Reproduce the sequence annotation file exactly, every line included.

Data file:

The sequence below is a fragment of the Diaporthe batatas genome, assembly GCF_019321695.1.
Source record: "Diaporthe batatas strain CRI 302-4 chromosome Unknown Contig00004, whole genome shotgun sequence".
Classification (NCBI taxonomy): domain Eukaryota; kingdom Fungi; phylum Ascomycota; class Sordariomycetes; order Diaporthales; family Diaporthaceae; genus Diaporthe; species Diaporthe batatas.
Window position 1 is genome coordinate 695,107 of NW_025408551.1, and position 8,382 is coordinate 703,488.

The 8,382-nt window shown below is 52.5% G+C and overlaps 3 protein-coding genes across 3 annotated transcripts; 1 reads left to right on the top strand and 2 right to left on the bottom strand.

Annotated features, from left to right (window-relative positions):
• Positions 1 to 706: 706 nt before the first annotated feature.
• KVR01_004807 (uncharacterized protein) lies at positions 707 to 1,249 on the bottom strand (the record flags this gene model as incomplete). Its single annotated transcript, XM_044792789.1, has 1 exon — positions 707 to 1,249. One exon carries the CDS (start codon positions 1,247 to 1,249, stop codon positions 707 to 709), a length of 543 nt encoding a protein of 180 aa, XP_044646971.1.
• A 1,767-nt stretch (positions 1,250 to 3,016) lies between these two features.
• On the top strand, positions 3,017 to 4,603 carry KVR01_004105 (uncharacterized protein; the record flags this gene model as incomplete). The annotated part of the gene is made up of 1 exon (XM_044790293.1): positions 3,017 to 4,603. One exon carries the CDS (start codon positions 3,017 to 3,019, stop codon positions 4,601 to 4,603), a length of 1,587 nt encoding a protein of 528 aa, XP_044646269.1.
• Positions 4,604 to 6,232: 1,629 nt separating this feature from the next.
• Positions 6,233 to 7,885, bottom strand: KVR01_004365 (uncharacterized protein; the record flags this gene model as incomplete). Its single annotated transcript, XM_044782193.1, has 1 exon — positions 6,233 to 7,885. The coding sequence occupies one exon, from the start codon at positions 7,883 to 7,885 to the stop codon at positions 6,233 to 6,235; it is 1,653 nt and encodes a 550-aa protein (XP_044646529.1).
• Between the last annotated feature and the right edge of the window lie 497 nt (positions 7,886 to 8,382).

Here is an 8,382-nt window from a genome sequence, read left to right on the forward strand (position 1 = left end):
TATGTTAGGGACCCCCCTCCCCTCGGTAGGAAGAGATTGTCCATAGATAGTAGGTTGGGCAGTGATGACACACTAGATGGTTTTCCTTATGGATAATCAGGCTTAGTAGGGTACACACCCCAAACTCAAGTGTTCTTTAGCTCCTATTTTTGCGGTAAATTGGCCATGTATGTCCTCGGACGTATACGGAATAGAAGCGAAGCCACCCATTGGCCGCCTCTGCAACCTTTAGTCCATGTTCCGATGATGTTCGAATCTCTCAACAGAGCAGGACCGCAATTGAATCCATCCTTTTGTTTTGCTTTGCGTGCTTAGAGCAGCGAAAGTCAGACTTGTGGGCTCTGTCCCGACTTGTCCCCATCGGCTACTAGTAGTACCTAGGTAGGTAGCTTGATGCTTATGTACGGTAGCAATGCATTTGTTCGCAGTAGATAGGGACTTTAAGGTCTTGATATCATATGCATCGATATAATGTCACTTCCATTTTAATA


The sequence below is a fragment of the Diaporthe batatas genome, assembly GCF_019321695.1.
Source record: "Diaporthe batatas strain CRI 302-4 chromosome Unknown Contig00004, whole genome shotgun sequence".
Classification (NCBI taxonomy): domain Eukaryota; kingdom Fungi; phylum Ascomycota; class Sordariomycetes; order Diaporthales; family Diaporthaceae; genus Diaporthe; species Diaporthe batatas.
Window position 1 is genome coordinate 695,107 of NW_025408551.1, and position 8,382 is coordinate 703,488.

The 8,382-nt window shown below is 52.5% G+C and overlaps 3 protein-coding genes across 3 annotated transcripts; 1 reads left to right on the top strand and 2 right to left on the bottom strand.

Annotated features, from left to right (window-relative positions):
• Positions 1 to 706: 706 nt before the first annotated feature.
• KVR01_004807 (uncharacterized protein) lies at positions 707 to 1,249 on the bottom strand (the record flags this gene model as incomplete). Its single annotated transcript, XM_044792789.1, has 1 exon — positions 707 to 1,249. One exon carries the CDS (start codon positions 1,247 to 1,249, stop codon positions 707 to 709), a length of 543 nt encoding a protein of 180 aa, XP_044646971.1.
• A 1,767-nt stretch (positions 1,250 to 3,016) lies between these two features.
• On the top strand, positions 3,017 to 4,603 carry KVR01_004105 (uncharacterized protein; the record flags this gene model as incomplete). The annotated part of the gene is made up of 1 exon (XM_044790293.1): positions 3,017 to 4,603. One exon carries the CDS (start codon positions 3,017 to 3,019, stop codon positions 4,601 to 4,603), a length of 1,587 nt encoding a protein of 528 aa, XP_044646269.1.
• Positions 4,604 to 6,232: 1,629 nt separating this feature from the next.
• Positions 6,233 to 7,885, bottom strand: KVR01_004365 (uncharacterized protein; the record flags this gene model as incomplete). Its single annotated transcript, XM_044782193.1, has 1 exon — positions 6,233 to 7,885. The coding sequence occupies one exon, from the start codon at positions 7,883 to 7,885 to the stop codon at positions 6,233 to 6,235; it is 1,653 nt and encodes a 550-aa protein (XP_044646529.1).
• Between the last annotated feature and the right edge of the window lie 497 nt (positions 7,886 to 8,382).

Here is an 8,382-nt window from a genome sequence, read left to right on the forward strand (position 1 = left end):
TATGTTAGGGACCCCCCTCCCCTCGGTAGGAAGAGATTGTCCATAGATAGTAGGTTGGGCAGTGATGACACACTAGATGGTTTTCCTTATGGATAATCAGGCTTAGTAGGGTACACACCCCAAACTCAAGTGTTCTTTAGCTCCTATTTTTGCGGTAAATTGGCCATGTATGTCCTCGGACGTATACGGAATAGAAGCGAAGCCACCCATTGGCCGCCTCTGCAACCTTTAGTCCATGTTCCGATGATGTTCGAATCTCTCAACAGAGCAGGACCGCAATTGAATCCATCCTTTTGTTTTGCTTTGCGTGCTTAGAGCAGCGAAAGTCAGACTTGTGGGCTCTGTCCCGACTTGTCCCCATCGGCTACTAGTAGTACCTAGGTAGGTAGCTTGATGCTTATGTACGGTAGCAATGCATTTGTTCGCAGTAGATAGGGACTTTAAGGTCTTGATATCATATGCATCGATATAATGTCACTTCCATTTTAATA